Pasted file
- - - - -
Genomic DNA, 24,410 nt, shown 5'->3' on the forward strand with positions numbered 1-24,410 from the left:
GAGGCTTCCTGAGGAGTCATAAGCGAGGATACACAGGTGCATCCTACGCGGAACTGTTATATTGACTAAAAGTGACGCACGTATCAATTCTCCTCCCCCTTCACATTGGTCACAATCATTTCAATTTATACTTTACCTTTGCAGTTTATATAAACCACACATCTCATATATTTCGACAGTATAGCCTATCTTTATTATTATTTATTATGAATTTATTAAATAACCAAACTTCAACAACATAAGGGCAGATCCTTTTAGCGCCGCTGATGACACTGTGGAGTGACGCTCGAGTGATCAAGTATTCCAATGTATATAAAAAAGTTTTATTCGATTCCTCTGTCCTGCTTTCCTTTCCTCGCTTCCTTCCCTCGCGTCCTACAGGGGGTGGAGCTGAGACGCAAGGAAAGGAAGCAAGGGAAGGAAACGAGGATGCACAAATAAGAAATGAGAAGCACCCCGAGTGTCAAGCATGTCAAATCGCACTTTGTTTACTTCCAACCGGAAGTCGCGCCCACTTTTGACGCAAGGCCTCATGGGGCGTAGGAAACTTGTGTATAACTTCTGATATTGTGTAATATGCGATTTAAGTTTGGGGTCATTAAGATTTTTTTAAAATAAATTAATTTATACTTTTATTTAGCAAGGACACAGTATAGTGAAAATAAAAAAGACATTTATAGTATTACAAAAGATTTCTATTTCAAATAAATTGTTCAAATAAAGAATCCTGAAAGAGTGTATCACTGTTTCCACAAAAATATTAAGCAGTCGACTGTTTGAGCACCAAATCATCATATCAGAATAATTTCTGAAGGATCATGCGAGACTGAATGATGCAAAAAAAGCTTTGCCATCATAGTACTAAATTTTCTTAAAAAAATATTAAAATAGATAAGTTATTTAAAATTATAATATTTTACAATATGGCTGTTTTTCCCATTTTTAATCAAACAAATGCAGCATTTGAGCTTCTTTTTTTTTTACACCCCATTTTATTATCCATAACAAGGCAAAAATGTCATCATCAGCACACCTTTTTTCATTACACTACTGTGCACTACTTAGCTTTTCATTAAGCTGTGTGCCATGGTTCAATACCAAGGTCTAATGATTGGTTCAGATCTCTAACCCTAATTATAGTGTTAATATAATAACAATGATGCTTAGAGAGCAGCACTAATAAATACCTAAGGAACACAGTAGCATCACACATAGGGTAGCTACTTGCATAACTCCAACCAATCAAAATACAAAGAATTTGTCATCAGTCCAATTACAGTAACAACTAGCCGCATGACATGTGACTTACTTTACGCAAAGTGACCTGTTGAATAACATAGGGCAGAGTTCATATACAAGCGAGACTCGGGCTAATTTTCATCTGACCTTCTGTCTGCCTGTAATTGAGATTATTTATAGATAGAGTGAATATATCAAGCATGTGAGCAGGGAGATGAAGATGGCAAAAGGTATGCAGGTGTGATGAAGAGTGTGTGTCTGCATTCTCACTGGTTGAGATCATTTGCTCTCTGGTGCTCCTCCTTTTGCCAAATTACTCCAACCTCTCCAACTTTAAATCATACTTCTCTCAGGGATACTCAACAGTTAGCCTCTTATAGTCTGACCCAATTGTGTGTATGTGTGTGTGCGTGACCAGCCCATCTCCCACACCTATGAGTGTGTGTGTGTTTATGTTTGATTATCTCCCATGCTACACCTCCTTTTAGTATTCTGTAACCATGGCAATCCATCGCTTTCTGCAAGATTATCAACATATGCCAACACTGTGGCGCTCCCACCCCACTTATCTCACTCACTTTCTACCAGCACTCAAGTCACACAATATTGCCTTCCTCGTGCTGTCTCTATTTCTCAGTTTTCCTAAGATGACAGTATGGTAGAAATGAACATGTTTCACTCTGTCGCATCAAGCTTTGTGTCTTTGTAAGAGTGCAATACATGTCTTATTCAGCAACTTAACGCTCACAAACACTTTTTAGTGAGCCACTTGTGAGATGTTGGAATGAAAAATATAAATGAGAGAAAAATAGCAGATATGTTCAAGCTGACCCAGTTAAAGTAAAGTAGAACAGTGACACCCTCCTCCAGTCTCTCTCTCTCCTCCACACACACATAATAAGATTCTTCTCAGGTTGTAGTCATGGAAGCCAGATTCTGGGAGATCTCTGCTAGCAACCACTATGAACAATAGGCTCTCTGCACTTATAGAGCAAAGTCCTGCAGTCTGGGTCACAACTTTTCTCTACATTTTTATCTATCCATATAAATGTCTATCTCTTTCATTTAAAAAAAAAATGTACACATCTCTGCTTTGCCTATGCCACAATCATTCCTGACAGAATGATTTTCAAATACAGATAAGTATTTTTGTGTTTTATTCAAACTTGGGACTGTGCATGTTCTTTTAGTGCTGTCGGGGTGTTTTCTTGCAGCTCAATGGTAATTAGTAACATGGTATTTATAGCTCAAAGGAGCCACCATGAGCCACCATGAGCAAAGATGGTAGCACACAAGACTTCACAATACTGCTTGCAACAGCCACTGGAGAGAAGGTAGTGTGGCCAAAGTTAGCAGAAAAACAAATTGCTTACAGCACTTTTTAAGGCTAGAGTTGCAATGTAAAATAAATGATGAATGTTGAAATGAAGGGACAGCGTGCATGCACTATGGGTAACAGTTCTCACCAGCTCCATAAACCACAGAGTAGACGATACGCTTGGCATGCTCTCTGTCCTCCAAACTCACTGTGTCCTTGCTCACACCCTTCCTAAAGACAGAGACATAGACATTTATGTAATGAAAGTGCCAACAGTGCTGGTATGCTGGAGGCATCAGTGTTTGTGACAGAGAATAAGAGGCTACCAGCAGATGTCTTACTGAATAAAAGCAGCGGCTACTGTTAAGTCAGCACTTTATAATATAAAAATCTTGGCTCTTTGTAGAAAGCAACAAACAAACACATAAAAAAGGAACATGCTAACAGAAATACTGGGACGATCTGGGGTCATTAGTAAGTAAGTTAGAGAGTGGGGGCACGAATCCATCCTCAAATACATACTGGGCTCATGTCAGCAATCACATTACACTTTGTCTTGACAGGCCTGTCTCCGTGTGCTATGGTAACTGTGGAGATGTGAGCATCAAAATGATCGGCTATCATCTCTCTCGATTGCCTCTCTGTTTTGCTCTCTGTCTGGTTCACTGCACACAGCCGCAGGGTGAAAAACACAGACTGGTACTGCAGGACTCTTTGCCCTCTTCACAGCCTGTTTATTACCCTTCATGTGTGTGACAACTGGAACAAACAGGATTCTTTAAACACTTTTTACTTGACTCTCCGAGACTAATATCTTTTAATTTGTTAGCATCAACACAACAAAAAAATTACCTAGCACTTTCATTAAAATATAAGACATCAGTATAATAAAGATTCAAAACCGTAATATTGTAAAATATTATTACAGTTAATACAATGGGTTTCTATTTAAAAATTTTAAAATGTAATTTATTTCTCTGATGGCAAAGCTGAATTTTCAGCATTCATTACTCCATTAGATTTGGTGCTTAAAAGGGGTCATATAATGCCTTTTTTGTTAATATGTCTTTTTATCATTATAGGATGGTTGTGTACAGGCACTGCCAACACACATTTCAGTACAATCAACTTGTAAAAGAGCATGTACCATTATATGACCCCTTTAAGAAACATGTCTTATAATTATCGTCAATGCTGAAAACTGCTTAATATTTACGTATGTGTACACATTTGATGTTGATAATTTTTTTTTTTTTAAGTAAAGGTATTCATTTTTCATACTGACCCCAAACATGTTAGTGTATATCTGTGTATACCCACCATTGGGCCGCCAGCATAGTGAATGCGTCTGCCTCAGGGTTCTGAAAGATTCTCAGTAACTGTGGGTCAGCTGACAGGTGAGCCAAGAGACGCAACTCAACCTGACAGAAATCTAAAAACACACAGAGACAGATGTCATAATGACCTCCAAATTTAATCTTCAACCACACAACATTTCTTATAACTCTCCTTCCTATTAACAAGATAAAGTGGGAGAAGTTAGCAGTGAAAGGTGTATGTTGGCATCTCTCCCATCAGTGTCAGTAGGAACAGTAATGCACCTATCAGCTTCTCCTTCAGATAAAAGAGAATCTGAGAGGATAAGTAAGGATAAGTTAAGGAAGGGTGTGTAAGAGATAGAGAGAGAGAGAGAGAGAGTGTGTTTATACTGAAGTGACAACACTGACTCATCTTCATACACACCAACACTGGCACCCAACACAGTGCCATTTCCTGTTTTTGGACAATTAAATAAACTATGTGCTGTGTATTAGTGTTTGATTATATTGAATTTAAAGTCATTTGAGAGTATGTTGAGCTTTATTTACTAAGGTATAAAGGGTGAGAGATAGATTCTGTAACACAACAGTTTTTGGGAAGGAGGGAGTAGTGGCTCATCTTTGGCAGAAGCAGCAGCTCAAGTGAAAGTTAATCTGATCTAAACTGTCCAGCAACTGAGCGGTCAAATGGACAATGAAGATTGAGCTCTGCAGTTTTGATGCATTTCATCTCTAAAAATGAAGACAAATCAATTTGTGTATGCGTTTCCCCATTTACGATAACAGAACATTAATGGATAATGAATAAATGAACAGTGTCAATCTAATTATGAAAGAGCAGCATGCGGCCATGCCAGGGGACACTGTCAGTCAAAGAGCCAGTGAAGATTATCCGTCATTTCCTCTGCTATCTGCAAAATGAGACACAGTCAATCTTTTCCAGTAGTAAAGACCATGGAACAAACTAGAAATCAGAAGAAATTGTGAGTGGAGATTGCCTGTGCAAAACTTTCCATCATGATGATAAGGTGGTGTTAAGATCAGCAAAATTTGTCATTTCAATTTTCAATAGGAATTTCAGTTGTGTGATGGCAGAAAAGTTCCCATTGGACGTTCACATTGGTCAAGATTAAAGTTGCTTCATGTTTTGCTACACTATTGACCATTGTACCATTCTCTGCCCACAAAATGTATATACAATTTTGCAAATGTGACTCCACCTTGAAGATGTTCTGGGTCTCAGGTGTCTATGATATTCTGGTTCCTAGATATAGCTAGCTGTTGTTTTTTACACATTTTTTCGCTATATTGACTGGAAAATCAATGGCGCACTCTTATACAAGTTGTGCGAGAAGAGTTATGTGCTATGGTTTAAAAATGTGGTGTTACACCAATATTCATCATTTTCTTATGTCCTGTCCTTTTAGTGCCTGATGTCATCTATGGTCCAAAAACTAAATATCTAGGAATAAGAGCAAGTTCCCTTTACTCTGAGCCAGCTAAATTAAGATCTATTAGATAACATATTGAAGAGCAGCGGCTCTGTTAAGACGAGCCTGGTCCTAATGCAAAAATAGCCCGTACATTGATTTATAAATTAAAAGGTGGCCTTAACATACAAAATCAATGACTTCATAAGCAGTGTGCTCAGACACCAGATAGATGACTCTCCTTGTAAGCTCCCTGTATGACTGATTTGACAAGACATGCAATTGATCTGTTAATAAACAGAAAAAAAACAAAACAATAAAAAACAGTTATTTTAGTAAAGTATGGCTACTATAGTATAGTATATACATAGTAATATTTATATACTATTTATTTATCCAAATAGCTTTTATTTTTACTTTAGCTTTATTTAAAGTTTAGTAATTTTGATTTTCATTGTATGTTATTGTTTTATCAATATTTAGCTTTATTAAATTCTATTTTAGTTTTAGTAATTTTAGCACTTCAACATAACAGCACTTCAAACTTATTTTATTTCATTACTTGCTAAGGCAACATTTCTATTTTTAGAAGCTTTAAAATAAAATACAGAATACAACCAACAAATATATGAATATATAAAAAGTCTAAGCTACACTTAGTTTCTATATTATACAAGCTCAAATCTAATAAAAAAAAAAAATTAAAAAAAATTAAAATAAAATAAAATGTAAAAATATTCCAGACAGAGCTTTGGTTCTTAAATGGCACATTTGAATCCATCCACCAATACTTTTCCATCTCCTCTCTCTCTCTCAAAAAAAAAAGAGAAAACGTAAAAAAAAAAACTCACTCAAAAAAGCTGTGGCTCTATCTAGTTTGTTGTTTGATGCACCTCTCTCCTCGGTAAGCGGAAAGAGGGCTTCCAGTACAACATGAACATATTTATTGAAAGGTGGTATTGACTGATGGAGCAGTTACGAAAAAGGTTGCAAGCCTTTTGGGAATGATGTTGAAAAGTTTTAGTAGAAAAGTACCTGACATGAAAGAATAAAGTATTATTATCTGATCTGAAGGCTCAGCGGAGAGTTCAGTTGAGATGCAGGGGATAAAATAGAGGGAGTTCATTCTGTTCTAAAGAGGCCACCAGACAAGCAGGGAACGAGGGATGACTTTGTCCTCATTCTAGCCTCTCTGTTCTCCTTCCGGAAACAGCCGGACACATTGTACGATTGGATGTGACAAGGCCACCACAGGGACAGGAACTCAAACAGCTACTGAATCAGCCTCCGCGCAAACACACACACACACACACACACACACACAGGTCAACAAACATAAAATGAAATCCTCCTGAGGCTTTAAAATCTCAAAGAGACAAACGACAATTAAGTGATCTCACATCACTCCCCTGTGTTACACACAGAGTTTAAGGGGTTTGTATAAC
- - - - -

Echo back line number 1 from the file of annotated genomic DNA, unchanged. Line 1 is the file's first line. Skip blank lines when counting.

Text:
Genomic DNA, 24,410 nt, shown 5'->3' on the forward strand with positions numbered 1-24,410 from the left: